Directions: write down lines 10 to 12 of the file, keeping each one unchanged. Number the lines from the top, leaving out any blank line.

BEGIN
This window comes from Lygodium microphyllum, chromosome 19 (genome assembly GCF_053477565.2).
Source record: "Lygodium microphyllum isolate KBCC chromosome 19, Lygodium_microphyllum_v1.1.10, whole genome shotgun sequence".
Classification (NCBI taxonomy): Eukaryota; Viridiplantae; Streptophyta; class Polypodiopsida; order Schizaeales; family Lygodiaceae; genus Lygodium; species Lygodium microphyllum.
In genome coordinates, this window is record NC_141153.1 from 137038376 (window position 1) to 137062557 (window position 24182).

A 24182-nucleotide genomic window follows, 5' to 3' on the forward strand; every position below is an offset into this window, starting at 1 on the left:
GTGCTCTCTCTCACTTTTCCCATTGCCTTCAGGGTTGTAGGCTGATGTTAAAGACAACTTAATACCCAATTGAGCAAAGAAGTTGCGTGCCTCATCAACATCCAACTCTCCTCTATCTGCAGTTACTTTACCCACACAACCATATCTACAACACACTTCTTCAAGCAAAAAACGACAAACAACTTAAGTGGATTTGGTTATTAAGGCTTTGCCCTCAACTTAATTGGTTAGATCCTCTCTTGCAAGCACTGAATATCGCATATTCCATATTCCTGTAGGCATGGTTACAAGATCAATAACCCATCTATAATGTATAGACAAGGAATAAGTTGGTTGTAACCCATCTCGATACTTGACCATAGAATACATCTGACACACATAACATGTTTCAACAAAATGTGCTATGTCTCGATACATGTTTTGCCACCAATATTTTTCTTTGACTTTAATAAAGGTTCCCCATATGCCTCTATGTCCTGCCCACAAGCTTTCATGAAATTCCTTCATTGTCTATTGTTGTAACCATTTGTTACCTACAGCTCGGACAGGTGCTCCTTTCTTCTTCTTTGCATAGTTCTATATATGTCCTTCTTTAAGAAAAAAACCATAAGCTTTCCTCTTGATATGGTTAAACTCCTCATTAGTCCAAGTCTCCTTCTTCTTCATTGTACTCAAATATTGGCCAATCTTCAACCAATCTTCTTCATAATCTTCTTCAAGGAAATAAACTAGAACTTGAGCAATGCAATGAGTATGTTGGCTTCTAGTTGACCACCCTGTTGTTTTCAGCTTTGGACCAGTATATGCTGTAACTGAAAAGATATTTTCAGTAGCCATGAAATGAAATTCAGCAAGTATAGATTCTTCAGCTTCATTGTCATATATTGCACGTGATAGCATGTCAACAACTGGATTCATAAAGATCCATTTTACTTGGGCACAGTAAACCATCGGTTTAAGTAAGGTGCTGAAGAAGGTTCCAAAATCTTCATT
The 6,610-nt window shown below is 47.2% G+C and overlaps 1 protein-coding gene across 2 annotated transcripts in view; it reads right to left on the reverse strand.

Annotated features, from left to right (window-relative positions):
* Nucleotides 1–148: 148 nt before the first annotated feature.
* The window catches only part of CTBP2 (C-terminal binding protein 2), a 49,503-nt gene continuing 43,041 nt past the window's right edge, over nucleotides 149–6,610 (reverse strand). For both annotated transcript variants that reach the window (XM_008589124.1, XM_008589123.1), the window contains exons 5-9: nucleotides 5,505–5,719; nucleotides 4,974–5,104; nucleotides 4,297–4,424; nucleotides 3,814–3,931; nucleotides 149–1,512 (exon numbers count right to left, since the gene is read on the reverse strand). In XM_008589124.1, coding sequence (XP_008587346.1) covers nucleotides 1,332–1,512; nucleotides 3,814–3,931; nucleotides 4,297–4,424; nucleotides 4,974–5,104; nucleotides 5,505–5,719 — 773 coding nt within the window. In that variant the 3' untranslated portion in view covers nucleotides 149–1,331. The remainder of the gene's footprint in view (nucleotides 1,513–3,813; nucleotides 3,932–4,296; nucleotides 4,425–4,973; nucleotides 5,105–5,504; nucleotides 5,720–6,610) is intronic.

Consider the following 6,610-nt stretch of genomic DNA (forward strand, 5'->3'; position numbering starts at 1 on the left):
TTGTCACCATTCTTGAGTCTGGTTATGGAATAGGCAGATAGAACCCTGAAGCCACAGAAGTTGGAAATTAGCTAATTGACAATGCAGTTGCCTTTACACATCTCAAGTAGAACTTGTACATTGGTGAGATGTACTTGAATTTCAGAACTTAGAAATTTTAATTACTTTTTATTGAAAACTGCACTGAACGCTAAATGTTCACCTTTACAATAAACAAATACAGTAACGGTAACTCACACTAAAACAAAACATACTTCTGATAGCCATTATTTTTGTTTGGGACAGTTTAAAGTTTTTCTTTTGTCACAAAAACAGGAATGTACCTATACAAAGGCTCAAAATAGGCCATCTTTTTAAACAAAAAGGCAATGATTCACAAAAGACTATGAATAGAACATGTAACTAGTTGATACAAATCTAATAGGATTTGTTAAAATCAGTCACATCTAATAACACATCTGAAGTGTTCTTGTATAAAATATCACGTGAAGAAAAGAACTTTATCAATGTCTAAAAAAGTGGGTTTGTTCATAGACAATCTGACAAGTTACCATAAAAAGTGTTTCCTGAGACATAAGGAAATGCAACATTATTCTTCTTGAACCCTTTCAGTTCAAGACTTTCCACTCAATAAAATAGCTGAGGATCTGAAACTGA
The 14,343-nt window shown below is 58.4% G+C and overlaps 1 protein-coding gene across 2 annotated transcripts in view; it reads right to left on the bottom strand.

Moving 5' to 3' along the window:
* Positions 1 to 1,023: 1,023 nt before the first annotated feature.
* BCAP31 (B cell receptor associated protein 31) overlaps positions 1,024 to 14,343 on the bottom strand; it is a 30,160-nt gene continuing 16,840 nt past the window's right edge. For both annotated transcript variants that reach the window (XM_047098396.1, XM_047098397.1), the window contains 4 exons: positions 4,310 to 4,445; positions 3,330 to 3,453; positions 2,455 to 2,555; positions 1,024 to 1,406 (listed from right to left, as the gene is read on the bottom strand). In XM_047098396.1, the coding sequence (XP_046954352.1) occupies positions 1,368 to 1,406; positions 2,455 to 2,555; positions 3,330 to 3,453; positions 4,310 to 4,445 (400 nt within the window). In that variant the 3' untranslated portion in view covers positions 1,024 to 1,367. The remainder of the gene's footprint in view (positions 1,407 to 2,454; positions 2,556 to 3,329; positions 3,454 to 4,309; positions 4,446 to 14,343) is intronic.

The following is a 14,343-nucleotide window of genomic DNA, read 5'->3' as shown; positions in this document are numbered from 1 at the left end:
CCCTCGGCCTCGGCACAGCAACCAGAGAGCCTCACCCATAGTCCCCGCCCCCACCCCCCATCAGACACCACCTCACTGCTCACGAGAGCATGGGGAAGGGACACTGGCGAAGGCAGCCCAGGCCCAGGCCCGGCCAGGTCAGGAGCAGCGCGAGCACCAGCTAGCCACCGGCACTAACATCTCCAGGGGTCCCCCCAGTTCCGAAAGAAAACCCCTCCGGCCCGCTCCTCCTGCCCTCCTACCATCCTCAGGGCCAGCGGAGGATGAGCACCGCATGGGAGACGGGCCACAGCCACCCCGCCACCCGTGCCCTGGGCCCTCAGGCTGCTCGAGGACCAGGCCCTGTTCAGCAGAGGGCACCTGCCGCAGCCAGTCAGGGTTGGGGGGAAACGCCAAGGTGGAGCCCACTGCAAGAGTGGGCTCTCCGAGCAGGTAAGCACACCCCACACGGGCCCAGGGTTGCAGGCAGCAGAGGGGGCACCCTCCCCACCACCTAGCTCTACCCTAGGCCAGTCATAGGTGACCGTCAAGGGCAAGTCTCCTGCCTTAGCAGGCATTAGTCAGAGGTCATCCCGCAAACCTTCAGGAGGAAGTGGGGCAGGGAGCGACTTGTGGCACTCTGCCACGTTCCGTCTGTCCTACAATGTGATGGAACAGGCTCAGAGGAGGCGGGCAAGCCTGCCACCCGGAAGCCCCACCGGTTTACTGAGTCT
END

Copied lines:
* The window catches only part of CTBP2 (C-terminal binding protein 2), a 49,503-nt gene continuing 43,041 nt past the window's right edge, over nucleotides 149–6,610 (reverse strand). For both annotated transcript variants that reach the window (XM_008589124.1, XM_008589123.1), the window contains exons 5-9: nucleotides 5,505–5,719; nucleotides 4,974–5,104; nucleotides 4,297–4,424; nucleotides 3,814–3,931; nucleotides 149–1,512 (exon numbers count right to left, since the gene is read on the reverse strand). In XM_008589124.1, coding sequence (XP_008587346.1) covers nucleotides 1,332–1,512; nucleotides 3,814–3,931; nucleotides 4,297–4,424; nucleotides 4,974–5,104; nucleotides 5,505–5,719 — 773 coding nt within the window. In that variant the 3' untranslated portion in view covers nucleotides 149–1,331. The remainder of the gene's footprint in view (nucleotides 1,513–3,813; nucleotides 3,932–4,296; nucleotides 4,425–4,973; nucleotides 5,105–5,504; nucleotides 5,720–6,610) is intronic.

Consider the following 6,610-nt stretch of genomic DNA (forward strand, 5'->3'; position numbering starts at 1 on the left):
TTGTCACCATTCTTGAGTCTGGTTATGGAATAGGCAGATAGAACCCTGAAGCCACAGAAGTTGGAAATTAGCTAATTGACAATGCAGTTGCCTTTACACATCTCAAGTAGAACTTGTACATTGGTGAGATGTACTTGAATTTCAGAACTTAGAAATTTTAATTACTTTTTATTGAAAACTGCACTGAACGCTAAATGTTCACCTTTACAATAAACAAATACAGTAACGGTAACTCACACTAAAACAAAACATACTTCTGATAGCCATTATTTTTGTTTGGGACAGTTTAAAGTTTTTCTTTTGTCACAAAAACAGGAATGTACCTATACAAAGGCTCAAAATAGGCCATCTTTTTAAACAAAAAGGCAATGATTCACAAAAGACTATGAATAGAACATGTAACTAGTTGATACAAATCTAATAGGATTTGTTAAAATCAGTCACATCTAATAACACATCTGAAGTGTTCTTGTATAAAATATCACGTGAAGAAAAGAACTTTATCAATGTCTAAAAAAGTGGGTTTGTTCATAGACAATCTGACAAGTTACCATAAAAAGTGTTTCCTGAGACATAAGGAAATGCAACATTATTCTTCTTGAACCCTTTCAGTTCAAGACTTTCCACTCAATAAAATAGCTGAGGATCTGAAACTGA